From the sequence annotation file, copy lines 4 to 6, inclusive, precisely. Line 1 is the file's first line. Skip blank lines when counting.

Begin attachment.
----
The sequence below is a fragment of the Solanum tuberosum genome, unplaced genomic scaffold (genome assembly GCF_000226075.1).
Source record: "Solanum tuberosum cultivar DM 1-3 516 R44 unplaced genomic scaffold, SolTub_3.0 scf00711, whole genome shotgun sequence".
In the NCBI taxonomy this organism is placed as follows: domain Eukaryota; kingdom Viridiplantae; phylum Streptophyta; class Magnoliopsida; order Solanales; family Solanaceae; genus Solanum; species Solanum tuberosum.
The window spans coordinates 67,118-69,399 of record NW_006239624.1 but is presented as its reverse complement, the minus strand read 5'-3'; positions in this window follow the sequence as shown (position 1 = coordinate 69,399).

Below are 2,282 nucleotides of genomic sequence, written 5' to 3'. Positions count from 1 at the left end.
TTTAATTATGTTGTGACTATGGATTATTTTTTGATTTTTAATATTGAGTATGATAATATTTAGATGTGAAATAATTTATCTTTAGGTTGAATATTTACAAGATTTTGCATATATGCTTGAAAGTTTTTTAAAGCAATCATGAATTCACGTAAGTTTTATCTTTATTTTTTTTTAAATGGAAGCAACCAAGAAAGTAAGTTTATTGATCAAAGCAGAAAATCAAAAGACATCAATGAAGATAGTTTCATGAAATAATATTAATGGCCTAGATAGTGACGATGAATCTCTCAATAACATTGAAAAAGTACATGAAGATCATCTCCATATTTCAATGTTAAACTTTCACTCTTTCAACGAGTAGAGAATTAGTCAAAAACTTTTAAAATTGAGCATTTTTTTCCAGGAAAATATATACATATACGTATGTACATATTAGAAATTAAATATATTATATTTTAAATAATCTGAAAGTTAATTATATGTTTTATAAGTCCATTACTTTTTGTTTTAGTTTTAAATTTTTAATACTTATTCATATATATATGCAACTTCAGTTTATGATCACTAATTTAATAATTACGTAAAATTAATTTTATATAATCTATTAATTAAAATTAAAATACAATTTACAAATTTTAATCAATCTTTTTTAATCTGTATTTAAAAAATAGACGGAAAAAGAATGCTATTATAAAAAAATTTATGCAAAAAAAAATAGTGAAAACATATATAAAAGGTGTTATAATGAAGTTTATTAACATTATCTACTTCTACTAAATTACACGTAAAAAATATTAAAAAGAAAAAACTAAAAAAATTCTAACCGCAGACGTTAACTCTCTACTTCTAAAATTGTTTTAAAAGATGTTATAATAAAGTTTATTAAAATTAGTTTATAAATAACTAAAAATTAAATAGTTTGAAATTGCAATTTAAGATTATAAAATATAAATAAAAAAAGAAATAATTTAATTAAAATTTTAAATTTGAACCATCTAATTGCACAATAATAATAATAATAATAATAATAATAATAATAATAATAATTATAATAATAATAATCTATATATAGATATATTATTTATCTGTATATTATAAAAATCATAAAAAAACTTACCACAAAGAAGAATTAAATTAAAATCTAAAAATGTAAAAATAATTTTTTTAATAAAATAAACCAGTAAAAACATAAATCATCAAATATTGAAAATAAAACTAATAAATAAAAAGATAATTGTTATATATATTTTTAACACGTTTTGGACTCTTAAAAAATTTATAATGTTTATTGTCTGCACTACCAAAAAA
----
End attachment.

The window spans coordinates 67,118-69,399 of record NW_006239624.1 but is presented as its reverse complement, the minus strand read 5'-3'; positions in this window follow the sequence as shown (position 1 = coordinate 69,399).

Below are 2,282 nucleotides of genomic sequence, written 5' to 3'. Positions count from 1 at the left end.
TTTAATTATGTTGTGACTATGGATTATTTTTTGATTTTTAATATTGAGTATGATAATATTTAGATGTGAAATAATTTATCTTTAGGTTGAATATTTACAAGATTTTGCATATATGCTTGAAAGTTTTTTAAAGCAATCATGAATTCACGTAAGTTTTATCTTTATTTTTTTTTAAATGGAAGCAACCAAGAAAGTAAGTTTATTGATCAAAGCAGAAAATCAAAAGACATCAATGAAGATAGTTTCATGAAATAATATTAATGGCCTAGATAGTGACGATGAATCTCTCAATAACATTGAAAAAGTACATGAAGATCATCTCCATATTTCAATGTTAAACTTTCACTCTTTCAACGAGTAGAGAATTAGTCAAAAACTTTTAAAATTGAGCATTTTTTTCCAGGAAAATATATACATATACGTATGTACATATTAGAAATTAAATATATTATATTTTAAATAATCTGAAAGTTAATTATATGTTTTATAAGTCCATTACTTTTTGTTTTAGTTTTAAATTTTTAATACTTATTCATATATATATGCAACTTCAGTTTATGATCACTAATTTAATAATTACGTAAAATTAATTTTATATAATCTATTAATTAAAATTAAAATACAATTTACAAATTTTAATCAATCTTTTTTAATCTGTATTTAAAAAATAGACGGAAAAAGAATGCTATTATAAAAAAATTTATGCAAAAAAAAATAGTGAAAACATATATAAAAGGTGTTATAATGAAGTTTATTAACATTATCTACTTCTACTAAATTACACGTAAAAAATATTAAAAAGAAAAAACTAAAAAAATTCTAACCGCAGACGTTAACTCTCTACTTCTAAAATTGTTTTAAAAGATGTTATAATAAAGTTTATTAAAATTAGTTTATAAATAACTAAAAATTAAATAGTTTGAAATTGCAATTTAAGATTATAAAATATAAATAAAAAAAGAAATAATTTAATTAAAATTTTAAATTTGAACCATCTAATTGCACAATAATAATAATAATAATAATAATAATAATAATAATAATAATTATAATAATAATAATCTATATATAGATATATTATTTATCTGTATATTATAAAAATCATAAAAAAACTTACCACAAAGAAGAATTAAATTAAAATCTAAAAATGTAAAAATAATTTTTTTAATAAAATAAACCAGTAAAAACATAAATCATCAAATATTGAAAATAAAACTAATAAATAAAAAGATAATTGTTATATATATTTTTAACACGTTTTGGACTCTTAAAAAATTTATAATGTTTATTGTCTGCACTACCAAAAAA